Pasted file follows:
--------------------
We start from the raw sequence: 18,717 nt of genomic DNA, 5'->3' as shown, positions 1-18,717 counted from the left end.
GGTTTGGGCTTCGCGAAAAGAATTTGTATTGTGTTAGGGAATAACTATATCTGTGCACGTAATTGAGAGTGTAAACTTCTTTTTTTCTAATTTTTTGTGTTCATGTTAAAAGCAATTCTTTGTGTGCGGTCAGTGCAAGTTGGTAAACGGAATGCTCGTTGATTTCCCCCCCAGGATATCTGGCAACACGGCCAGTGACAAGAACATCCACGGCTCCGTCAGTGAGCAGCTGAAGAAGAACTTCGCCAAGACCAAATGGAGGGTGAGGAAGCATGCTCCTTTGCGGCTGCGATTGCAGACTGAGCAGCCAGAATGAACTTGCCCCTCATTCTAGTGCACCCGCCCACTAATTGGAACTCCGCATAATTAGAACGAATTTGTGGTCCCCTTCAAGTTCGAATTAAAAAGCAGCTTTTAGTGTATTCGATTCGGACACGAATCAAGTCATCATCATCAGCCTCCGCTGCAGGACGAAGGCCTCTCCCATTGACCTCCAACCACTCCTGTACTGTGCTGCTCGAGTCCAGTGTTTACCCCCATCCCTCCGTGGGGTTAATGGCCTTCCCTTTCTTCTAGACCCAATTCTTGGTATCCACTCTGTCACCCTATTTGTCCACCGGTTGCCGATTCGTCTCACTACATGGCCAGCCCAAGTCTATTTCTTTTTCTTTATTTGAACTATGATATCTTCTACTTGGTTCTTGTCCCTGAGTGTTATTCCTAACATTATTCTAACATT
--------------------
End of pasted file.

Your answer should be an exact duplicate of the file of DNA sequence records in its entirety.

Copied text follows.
We start from the raw sequence: 18,717 nt of genomic DNA, 5'->3' as shown, positions 1-18,717 counted from the left end.
GGTTTGGGCTTCGCGAAAAGAATTTGTATTGTGTTAGGGAATAACTATATCTGTGCACGTAATTGAGAGTGTAAACTTCTTTTTTTCTAATTTTTTGTGTTCATGTTAAAAGCAATTCTTTGTGTGCGGTCAGTGCAAGTTGGTAAACGGAATGCTCGTTGATTTCCCCCCCAGGATATCTGGCAACACGGCCAGTGACAAGAACATCCACGGCTCCGTCAGTGAGCAGCTGAAGAAGAACTTCGCCAAGACCAAATGGAGGGTGAGGAAGCATGCTCCTTTGCGGCTGCGATTGCAGACTGAGCAGCCAGAATGAACTTGCCCCTCATTCTAGTGCACCCGCCCACTAATTGGAACTCCGCATAATTAGAACGAATTTGTGGTCCCCTTCAAGTTCGAATTAAAAAGCAGCTTTTAGTGTATTCGATTCGGACACGAATCAAGTCATCATCATCAGCCTCCGCTGCAGGACGAAGGCCTCTCCCATTGACCTCCAACCACTCCTGTACTGTGCTGCTCGAGTCCAGTGTTTACCCCCATCCCTCCGTGGGGTTAATGGCCTTCCCTTTCTTCTAGACCCAATTCTTGGTATCCACTCTGTCACCCTATTTGTCCACCGGTTGCCGATTCGTCTCACTACATGGCCAGCCCAAGTCTATTTCTTTTTCTTTATTTGAACTATGATATCTTCTACTTGGTTCTTGTCCCTGAGTGTTATTCCTAACATTATTCTAACATT